Recently, our Marketing Head Ms. Samin Alam Qureshi had a very interesting interview with the founders of the Salam Award: Tehseen Baweja and Usman T Malik. The Salam Award started around 4 years ago by speculative and imaginative fiction enthusiasts.
The idea sprung from Tehseen and Usman realizing that all well-known science fiction novels and magazines were heavily influenced by the western culture. The curiosity of how the sci fi genre would play out in South Asian, specifically Pakistani culture led them to providing a platform for this sole purpose. They believed that imaginative fiction encouraged people to question the ‘what ifs’ and possibly think outside of the box.
Usman also talked about the importance of magic realism, surrealism, uncanny literature and themes that are beyond the mundane and are the driving force for speculative fiction. Art, in Pakistan, has come a long way in connection with surrealism but writing still has some way to go.
The Impact of the Salam Award
The tremendous journey of the Salam Award has had a fruitful impact on multiple fronts. The platform allowed the classic Pakistani cultural stories to be represented on a larger front. The highlights of these were the one where a jinn in the village falls in love with a girl or the one where an innocent boy falls in love with the fairy at jheel saif ul malook.
Submissions from all over Pakistan are received each year; not only from big cities but also from remote areas such as Waziristan and villages in extreme end of Sindh. It’s an opportunity like no other to harness your inner writer. In addition to that, submissions from America, Canada, Korea and middle east are in high numbers. An interesting fact to note is that majority of the submissions are by female writers!
Slow but consistent change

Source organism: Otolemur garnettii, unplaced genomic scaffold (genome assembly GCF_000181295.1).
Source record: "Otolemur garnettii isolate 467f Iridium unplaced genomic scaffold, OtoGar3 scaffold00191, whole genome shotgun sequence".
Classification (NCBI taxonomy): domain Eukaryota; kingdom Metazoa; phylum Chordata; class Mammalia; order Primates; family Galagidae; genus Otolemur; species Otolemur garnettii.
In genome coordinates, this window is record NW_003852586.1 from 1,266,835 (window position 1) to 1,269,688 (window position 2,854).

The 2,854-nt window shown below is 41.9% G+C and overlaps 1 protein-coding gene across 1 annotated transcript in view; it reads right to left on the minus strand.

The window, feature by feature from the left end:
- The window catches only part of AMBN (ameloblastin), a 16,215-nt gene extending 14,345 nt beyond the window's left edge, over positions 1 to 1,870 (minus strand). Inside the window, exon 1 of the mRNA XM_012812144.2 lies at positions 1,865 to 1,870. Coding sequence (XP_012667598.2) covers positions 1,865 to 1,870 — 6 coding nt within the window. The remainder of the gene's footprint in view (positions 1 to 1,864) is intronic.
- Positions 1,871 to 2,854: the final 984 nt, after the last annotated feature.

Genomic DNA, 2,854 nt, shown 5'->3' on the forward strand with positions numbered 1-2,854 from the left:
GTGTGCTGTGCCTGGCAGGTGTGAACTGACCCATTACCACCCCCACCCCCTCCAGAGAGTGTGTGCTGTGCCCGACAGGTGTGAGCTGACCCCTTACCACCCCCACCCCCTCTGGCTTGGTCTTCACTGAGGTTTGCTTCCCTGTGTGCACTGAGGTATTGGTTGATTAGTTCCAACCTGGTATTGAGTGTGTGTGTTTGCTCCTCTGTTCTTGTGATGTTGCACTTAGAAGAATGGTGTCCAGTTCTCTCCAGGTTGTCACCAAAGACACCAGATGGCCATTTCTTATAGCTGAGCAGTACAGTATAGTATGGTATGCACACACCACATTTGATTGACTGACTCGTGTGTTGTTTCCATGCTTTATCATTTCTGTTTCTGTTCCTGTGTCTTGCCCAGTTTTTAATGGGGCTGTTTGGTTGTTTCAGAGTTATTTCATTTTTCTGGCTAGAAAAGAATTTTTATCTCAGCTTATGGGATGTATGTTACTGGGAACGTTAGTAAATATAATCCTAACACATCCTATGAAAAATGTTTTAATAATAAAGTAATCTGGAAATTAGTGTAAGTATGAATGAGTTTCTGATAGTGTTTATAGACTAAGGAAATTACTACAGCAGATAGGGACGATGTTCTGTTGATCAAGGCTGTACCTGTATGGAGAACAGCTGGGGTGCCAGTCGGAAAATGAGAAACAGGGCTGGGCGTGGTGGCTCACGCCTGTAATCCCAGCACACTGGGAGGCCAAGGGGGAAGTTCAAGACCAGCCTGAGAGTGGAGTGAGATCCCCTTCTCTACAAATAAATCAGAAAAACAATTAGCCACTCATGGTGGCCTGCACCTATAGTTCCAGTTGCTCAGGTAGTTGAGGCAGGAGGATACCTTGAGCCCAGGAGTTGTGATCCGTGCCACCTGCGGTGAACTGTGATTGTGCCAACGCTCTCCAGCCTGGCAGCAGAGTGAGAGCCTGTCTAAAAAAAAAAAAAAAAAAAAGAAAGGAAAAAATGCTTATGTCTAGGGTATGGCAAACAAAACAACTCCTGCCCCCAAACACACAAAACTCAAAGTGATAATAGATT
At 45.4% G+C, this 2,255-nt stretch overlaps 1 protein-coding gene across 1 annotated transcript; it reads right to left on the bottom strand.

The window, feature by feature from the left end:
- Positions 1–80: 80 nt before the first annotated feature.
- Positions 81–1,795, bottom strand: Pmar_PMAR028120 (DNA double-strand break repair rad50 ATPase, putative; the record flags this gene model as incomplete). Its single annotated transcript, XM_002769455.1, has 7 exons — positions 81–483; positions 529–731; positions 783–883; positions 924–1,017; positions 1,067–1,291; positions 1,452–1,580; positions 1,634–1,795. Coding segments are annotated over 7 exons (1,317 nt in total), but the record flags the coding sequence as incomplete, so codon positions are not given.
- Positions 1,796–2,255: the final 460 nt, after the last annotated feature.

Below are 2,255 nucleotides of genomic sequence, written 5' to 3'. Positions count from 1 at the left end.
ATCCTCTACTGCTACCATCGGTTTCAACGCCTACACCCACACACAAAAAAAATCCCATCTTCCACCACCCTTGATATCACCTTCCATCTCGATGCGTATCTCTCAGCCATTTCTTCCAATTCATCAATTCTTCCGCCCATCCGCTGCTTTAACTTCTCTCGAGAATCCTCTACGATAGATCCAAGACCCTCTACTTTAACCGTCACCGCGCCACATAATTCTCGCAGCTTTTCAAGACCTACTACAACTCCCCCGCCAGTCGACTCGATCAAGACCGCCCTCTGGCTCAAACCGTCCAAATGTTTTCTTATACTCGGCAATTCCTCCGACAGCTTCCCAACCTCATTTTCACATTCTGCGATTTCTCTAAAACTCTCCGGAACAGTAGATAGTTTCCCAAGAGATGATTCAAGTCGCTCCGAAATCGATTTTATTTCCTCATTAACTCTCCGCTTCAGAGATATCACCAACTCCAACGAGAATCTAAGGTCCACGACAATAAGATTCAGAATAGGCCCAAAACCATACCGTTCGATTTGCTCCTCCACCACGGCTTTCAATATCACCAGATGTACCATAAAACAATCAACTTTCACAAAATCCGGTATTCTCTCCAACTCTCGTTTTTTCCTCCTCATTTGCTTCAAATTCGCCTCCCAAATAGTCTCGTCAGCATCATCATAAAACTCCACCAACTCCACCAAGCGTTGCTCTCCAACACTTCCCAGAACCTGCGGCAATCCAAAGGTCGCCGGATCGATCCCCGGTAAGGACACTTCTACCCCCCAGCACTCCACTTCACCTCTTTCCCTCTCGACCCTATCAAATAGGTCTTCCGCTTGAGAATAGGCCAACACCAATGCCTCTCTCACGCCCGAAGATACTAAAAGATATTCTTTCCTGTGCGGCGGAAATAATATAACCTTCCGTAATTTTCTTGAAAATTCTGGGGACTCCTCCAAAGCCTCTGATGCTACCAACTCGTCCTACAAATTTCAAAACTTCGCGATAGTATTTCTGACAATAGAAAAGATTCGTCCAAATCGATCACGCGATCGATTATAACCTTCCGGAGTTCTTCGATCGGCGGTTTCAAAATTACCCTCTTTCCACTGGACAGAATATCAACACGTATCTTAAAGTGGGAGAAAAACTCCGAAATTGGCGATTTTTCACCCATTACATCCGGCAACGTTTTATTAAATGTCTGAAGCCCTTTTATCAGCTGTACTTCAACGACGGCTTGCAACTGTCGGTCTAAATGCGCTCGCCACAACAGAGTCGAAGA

The jurors on the panel have been successful authors from all over the world providing a unique exposure to all the participants. The 2018 winner of the award was brought to Orlando to perform a reading that was very well appreciated by international community. He also got an opportunity to attend international conferences.
The change because of the Salam Award is not too huge but it is slow and consistent. When the famous authors and writers on the panel read writings of such high caliber, they often remember the name of who wrote it. John Joseph Adams– an American science fiction and fantasy editor, critic, and publisher, reached out to the Salaam Award and wanted to read the stories of the 15 finalists of the award; looking to publish exceptional sci fi content. The winners of the salaam award are also published in well known international newspapers.
Literary Future of Pakistan
Over the years, more literary festivals, publishing houses and anthologies have started to come out. Ambitious writers are getting published more than ever, possibly thanks to the digital age. In another five years probably, the industry will be considerably more mature.
To answer whether the change is conscious or automatic, Tehseen believes that due to the typical social media exposure, it is sort of subconscious. Usman, on the other hand feels that as an artist and a writer, social media can be harmful. Despite the marketing advantages it might have on a piece of an individual’s art, it can negatively impact the aftereffects of the exposure a piece of art gains. There’s hate and discouragement that can make an artist never want to make art again.
Challenges faced by the Salam Award team
Usman and Tehseen talk about the biggest challenge that they faced throughout their journey of the Salam Award: underrepresentation of it by the Pakistani media. They felt that international platforms were more willing to promote it than our own Pakistani platforms. Barnes and Noble-an American online book store– wrote about the Salaam Award which was then featured by Pakistani media immediately. However, before that they were uninterested in writing about the award.
Submission criteria for the Award
The purpose of the Salam Award is to provide an easy-to-use platform for writers to get maximum exposure from minimum complications. Hence, the submission process is as simple as it can possibly get. The submissions are open from January to end of July, which is more than half the year. Moreover, there are less to no restrictions about the submission except that they should be imaginative fictions and under 10,000 words.
Usman ends the interview on a very helpful tip for all the aspiring writers out there; he says that the best writers are a produce of trial and error. So, don’t be disheartened if your manuscript gets rejected once, twice or even thrice. Your 5th one might end up as a bestseller. We, at Daastan, encourage all writers to take keep trying!
To check out the interview for yourself, head over to Daastan’s Facebook page!